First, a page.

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The national economic outlook.

Once again, 1990 proved to be a year when economic analysts and forecasters were unable to anticipate changing world events that distort expected patterns of economic growth. The "soft-landing" scenario, so frequently forecast for the U.S. economy for 1990, and the expectations for a quick return to positive economic growth in 1991 were incorrect. The Persian Gulf crisis, energy price hikes, declines in consumer confidence, renewed inflationary pressure, and a rising federal budget deficit contributed to the creation of an environment where the "soft-landing" scenario was proven to be too optimistic. In fact, the last half of 1990 was a period of general retrenchment and widespread economic slowdown.

Consequently, it should be of little surprise that the recessionary pressures of 1990 have carried over to 1991 and that the outlook for the year is much bleaker than was anticipated a year ago. In essence, the renewed growth expected in 1991 may occur but not as early nor as strong as predicted by earlier forecasts.

We entered 1991 with great uncertainty regarding the economic outlook for the year. With the invasion of Kuwait and the subsequent Persian Gulf war, short-term forecast models were sent into headlong retreat. Re long-anticipated economic recession has become a reality. Now, it seems evident that the recession's depth and length may be more serious than most forecasters initially envisioned. As a result, the Bureau expects 1991 to be a very slow growth year with weak performance for the first three quarters and only slightly more positive signs of an upswing by the fourth quarter of the year. A return to the moderately positive economic growth path experienced throughout most of the 1980s should reappear by early 1992.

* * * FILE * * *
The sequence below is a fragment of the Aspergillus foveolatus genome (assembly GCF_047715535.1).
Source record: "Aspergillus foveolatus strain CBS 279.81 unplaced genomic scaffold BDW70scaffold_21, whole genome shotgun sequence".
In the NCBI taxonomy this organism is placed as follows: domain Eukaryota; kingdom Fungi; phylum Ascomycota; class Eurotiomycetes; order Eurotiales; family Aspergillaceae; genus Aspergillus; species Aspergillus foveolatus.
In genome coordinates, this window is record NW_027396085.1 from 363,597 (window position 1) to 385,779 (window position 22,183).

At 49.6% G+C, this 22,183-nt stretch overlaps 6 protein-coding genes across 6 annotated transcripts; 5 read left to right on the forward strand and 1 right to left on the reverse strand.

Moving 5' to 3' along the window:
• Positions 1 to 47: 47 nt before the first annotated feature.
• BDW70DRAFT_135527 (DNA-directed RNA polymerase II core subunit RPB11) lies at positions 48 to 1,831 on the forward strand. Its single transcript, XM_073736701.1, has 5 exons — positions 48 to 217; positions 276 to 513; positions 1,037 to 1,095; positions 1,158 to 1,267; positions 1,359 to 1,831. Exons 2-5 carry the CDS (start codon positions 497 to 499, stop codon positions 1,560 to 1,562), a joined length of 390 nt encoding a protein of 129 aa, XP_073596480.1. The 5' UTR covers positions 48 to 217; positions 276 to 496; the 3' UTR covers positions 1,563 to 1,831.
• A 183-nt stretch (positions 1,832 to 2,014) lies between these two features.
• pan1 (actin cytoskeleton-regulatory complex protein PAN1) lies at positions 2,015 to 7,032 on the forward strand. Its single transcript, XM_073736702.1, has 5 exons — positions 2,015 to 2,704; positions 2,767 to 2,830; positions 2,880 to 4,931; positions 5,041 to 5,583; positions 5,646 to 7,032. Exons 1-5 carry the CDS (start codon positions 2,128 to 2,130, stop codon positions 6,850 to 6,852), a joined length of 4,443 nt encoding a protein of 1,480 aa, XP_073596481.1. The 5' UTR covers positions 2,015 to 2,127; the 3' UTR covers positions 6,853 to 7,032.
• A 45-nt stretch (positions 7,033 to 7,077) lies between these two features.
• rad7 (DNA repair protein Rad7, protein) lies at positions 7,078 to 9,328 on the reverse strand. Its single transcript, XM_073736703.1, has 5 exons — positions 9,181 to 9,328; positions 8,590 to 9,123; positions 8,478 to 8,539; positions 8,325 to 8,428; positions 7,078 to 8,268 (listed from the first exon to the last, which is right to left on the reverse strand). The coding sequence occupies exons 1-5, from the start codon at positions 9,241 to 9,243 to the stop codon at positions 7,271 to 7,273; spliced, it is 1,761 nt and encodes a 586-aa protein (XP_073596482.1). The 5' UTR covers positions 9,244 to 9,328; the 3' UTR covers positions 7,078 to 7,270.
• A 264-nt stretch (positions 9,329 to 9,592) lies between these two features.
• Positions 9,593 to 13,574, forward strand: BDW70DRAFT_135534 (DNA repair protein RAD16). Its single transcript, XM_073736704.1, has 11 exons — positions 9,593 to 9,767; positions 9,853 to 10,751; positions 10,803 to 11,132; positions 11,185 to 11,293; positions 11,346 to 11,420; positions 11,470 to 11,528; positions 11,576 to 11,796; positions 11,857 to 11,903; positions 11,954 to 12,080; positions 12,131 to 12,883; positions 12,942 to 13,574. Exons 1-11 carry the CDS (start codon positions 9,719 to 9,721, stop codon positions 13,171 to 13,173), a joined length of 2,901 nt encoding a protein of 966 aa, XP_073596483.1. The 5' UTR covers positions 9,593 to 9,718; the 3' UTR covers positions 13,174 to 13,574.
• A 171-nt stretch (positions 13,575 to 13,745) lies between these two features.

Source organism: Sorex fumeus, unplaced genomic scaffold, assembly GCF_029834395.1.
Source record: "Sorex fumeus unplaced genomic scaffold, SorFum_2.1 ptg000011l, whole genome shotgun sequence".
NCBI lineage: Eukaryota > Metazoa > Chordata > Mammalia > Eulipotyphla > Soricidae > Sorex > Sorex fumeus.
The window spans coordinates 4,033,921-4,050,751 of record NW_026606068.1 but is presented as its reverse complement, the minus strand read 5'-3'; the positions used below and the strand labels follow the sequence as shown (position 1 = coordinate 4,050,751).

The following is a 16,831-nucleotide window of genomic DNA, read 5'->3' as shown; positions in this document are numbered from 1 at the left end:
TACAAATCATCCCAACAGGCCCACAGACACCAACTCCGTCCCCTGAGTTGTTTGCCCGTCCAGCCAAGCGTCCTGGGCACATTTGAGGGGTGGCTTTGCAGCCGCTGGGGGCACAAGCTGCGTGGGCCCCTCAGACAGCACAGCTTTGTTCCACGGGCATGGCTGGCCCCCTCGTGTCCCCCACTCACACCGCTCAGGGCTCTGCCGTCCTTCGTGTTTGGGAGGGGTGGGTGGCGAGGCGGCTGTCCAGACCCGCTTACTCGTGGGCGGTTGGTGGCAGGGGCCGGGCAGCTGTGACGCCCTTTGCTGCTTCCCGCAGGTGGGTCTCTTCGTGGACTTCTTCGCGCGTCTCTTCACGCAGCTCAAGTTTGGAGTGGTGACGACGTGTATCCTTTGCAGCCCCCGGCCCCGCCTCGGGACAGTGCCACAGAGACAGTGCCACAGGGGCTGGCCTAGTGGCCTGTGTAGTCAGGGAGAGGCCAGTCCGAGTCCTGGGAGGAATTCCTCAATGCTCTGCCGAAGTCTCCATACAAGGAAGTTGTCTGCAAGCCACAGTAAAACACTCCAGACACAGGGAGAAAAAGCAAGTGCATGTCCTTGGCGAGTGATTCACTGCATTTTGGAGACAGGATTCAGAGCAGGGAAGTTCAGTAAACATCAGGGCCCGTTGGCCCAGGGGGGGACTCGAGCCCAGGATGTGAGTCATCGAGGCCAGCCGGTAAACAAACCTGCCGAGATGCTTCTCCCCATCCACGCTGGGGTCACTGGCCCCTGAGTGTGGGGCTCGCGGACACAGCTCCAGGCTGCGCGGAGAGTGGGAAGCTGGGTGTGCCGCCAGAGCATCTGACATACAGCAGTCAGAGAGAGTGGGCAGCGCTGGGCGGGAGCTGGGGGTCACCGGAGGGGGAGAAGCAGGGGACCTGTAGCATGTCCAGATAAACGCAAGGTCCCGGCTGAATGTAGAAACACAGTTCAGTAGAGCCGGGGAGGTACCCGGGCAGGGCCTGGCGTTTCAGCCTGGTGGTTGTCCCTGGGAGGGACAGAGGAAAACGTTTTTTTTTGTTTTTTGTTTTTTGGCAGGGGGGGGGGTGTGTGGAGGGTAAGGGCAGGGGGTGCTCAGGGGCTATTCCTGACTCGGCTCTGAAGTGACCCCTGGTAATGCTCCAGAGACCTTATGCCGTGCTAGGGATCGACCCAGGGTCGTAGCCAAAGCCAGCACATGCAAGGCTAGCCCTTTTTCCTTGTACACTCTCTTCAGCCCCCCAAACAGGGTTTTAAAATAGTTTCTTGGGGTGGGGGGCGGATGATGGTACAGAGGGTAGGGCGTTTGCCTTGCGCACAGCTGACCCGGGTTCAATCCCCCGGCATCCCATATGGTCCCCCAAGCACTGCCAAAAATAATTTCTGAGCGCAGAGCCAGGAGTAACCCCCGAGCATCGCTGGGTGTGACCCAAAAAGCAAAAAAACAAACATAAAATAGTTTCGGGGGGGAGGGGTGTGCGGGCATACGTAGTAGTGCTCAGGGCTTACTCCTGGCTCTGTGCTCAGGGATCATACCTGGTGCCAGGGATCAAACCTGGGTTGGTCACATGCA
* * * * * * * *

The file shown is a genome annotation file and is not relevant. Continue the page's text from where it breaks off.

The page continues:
Some of the issues that seem to be the most important determinants of the outlook for 1991 include the following: